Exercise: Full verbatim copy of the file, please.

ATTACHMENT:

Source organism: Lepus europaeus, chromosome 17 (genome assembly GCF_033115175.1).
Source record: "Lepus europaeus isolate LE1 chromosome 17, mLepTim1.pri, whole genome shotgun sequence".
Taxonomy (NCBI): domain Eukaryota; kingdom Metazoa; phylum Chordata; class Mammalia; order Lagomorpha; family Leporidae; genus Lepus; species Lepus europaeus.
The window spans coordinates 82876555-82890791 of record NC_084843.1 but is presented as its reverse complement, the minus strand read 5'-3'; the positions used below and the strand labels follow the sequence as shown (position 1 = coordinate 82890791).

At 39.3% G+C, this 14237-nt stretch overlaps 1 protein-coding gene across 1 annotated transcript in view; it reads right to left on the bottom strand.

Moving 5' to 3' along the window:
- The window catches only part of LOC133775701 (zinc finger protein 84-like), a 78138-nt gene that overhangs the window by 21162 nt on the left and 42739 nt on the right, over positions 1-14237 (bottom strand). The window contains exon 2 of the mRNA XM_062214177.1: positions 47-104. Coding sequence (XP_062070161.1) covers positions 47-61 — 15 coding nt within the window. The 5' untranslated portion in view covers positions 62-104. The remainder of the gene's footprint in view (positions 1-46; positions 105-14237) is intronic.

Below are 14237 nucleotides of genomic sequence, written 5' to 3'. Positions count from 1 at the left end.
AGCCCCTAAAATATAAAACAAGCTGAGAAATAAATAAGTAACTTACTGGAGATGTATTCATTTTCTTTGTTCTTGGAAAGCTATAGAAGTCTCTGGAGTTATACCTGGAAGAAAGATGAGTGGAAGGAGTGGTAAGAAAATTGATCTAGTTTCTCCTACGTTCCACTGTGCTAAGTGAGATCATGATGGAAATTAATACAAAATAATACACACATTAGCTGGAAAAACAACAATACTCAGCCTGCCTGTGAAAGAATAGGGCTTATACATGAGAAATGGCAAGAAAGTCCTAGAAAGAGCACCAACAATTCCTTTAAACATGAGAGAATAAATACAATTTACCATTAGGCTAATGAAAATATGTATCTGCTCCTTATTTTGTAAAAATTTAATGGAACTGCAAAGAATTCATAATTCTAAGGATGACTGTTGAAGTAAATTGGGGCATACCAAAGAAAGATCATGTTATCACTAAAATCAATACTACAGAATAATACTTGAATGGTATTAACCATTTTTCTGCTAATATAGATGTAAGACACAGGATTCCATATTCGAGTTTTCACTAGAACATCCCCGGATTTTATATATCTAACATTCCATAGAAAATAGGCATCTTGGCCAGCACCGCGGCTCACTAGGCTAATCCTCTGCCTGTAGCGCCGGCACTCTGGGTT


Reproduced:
Source organism: Lepus europaeus, chromosome 17 (genome assembly GCF_033115175.1).
Source record: "Lepus europaeus isolate LE1 chromosome 17, mLepTim1.pri, whole genome shotgun sequence".
Taxonomy (NCBI): domain Eukaryota; kingdom Metazoa; phylum Chordata; class Mammalia; order Lagomorpha; family Leporidae; genus Lepus; species Lepus europaeus.
The window spans coordinates 82876555-82890791 of record NC_084843.1 but is presented as its reverse complement, the minus strand read 5'-3'; the positions used below and the strand labels follow the sequence as shown (position 1 = coordinate 82890791).

At 39.3% G+C, this 14237-nt stretch overlaps 1 protein-coding gene across 1 annotated transcript in view; it reads right to left on the bottom strand.

Moving 5' to 3' along the window:
- The window catches only part of LOC133775701 (zinc finger protein 84-like), a 78138-nt gene that overhangs the window by 21162 nt on the left and 42739 nt on the right, over positions 1-14237 (bottom strand). The window contains exon 2 of the mRNA XM_062214177.1: positions 47-104. Coding sequence (XP_062070161.1) covers positions 47-61 — 15 coding nt within the window. The 5' untranslated portion in view covers positions 62-104. The remainder of the gene's footprint in view (positions 1-46; positions 105-14237) is intronic.

Below are 14237 nucleotides of genomic sequence, written 5' to 3'. Positions count from 1 at the left end.
AGCCCCTAAAATATAAAACAAGCTGAGAAATAAATAAGTAACTTACTGGAGATGTATTCATTTTCTTTGTTCTTGGAAAGCTATAGAAGTCTCTGGAGTTATACCTGGAAGAAAGATGAGTGGAAGGAGTGGTAAGAAAATTGATCTAGTTTCTCCTACGTTCCACTGTGCTAAGTGAGATCATGATGGAAATTAATACAAAATAATACACACATTAGCTGGAAAAACAACAATACTCAGCCTGCCTGTGAAAGAATAGGGCTTATACATGAGAAATGGCAAGAAAGTCCTAGAAAGAGCACCAACAATTCCTTTAAACATGAGAGAATAAATACAATTTACCATTAGGCTAATGAAAATATGTATCTGCTCCTTATTTTGTAAAAATTTAATGGAACTGCAAAGAATTCATAATTCTAAGGATGACTGTTGAAGTAAATTGGGGCATACCAAAGAAAGATCATGTTATCACTAAAATCAATACTACAGAATAATACTTGAATGGTATTAACCATTTTTCTGCTAATATAGATGTAAGACACAGGATTCCATATTCGAGTTTTCACTAGAACATCCCCGGATTTTATATATCTAACATTCCATAGAAAATAGGCATCTTGGCCAGCACCGCGGCTCACTAGGCTAATCCTCTGCCTGTAGCGCCGGCACTCTGGGTT